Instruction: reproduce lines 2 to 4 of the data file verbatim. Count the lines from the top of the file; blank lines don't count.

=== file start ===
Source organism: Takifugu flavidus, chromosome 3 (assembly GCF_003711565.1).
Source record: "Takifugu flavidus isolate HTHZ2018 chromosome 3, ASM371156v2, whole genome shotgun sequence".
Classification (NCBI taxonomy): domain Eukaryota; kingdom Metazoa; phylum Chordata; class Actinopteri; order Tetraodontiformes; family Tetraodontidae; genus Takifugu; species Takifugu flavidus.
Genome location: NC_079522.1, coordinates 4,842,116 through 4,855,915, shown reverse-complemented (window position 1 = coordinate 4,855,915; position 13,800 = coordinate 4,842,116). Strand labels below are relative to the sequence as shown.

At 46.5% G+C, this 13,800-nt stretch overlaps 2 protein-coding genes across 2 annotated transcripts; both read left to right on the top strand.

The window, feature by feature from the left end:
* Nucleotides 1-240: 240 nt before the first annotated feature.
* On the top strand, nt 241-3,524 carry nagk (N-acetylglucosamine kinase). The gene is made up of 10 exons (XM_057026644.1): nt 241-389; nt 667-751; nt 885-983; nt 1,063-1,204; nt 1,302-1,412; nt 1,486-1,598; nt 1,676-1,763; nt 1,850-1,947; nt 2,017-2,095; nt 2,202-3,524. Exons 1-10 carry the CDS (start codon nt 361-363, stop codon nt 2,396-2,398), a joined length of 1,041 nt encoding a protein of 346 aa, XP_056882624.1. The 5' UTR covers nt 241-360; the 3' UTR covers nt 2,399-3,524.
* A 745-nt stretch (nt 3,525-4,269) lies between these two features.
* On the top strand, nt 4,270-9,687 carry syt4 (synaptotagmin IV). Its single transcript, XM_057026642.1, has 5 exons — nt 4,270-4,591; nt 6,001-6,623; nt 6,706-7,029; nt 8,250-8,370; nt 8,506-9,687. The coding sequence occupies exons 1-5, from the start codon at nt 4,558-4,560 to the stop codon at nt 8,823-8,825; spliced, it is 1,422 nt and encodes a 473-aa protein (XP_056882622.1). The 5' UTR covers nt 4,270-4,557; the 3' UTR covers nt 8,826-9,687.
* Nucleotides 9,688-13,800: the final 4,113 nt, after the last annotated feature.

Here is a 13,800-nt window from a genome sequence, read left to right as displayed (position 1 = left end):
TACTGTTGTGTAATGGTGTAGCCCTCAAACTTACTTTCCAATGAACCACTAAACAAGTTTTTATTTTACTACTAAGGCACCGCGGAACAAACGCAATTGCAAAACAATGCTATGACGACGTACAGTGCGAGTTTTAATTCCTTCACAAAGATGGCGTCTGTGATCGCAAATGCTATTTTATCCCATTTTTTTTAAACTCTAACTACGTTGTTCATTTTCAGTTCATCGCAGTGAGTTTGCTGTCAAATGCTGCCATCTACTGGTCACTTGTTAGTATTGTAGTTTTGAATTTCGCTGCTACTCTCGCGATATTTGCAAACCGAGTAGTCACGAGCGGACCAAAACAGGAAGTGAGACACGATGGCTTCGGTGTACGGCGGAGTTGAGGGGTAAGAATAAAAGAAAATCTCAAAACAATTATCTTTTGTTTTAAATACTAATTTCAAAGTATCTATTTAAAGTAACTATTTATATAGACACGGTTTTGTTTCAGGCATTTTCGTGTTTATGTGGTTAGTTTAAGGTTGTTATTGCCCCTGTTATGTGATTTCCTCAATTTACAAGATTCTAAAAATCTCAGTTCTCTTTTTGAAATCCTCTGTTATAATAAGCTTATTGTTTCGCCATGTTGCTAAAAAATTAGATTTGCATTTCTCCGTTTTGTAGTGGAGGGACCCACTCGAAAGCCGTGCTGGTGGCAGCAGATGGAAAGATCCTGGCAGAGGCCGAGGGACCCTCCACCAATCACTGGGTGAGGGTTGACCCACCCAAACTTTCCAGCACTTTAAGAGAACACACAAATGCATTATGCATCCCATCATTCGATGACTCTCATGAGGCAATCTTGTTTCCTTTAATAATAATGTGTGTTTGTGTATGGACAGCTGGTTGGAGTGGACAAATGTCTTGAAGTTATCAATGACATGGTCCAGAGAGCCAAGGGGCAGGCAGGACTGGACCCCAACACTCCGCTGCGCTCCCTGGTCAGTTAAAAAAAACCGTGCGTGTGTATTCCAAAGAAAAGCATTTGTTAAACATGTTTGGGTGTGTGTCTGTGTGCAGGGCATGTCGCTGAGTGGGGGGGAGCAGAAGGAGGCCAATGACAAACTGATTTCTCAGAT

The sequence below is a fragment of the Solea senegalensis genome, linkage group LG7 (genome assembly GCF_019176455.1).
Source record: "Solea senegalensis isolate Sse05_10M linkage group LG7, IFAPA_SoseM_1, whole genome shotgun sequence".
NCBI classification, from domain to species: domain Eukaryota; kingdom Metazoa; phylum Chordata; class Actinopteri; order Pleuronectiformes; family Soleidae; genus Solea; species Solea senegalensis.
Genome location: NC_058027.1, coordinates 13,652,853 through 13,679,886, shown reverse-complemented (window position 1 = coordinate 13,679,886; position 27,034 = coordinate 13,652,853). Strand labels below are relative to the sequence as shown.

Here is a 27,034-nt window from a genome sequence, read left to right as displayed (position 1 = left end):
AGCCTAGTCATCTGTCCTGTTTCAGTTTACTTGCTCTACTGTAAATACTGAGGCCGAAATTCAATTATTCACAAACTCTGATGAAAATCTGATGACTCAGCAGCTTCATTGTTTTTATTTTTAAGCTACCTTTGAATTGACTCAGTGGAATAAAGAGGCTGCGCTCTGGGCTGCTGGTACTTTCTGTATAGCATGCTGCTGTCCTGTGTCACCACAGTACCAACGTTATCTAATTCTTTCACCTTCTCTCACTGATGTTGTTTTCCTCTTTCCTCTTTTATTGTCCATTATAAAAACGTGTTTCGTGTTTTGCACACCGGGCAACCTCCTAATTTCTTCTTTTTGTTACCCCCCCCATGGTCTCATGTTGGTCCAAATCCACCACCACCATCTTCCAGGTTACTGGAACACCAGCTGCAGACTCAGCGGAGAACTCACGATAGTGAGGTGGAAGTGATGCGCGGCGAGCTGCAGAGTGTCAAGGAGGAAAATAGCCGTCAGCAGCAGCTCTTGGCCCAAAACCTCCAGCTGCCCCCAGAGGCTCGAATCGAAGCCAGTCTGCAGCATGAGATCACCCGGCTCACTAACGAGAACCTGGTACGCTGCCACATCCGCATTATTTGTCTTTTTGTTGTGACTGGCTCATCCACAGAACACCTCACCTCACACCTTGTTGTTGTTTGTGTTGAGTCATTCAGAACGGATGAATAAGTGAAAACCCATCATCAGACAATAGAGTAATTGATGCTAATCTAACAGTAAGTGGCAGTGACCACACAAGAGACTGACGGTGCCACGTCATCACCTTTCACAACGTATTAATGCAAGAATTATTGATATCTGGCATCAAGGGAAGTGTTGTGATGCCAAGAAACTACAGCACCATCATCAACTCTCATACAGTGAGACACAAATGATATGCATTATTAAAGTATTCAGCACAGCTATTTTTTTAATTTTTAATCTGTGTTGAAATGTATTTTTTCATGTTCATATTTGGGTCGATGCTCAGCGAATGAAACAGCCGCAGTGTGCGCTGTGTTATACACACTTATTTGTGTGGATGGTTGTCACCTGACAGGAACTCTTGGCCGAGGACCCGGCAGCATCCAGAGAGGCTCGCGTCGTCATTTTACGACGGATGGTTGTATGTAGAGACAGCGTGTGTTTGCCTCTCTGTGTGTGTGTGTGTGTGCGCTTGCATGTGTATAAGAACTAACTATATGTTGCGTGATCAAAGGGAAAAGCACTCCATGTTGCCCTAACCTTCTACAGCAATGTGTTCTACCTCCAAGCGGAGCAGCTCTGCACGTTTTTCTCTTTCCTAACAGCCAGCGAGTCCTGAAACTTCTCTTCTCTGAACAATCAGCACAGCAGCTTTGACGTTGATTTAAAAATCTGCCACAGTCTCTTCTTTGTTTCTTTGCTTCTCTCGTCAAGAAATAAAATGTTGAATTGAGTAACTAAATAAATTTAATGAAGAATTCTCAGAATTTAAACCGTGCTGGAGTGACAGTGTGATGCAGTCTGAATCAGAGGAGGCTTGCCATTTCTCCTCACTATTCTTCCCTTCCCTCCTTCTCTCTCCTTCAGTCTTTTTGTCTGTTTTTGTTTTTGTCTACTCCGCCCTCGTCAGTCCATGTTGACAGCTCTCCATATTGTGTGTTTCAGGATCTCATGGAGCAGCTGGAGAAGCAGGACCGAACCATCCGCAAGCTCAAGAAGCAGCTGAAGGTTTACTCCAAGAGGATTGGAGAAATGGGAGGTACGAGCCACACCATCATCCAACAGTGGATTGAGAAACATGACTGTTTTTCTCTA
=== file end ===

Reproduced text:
Source record: "Takifugu flavidus isolate HTHZ2018 chromosome 3, ASM371156v2, whole genome shotgun sequence".
Classification (NCBI taxonomy): domain Eukaryota; kingdom Metazoa; phylum Chordata; class Actinopteri; order Tetraodontiformes; family Tetraodontidae; genus Takifugu; species Takifugu flavidus.
Genome location: NC_079522.1, coordinates 4,842,116 through 4,855,915, shown reverse-complemented (window position 1 = coordinate 4,855,915; position 13,800 = coordinate 4,842,116). Strand labels below are relative to the sequence as shown.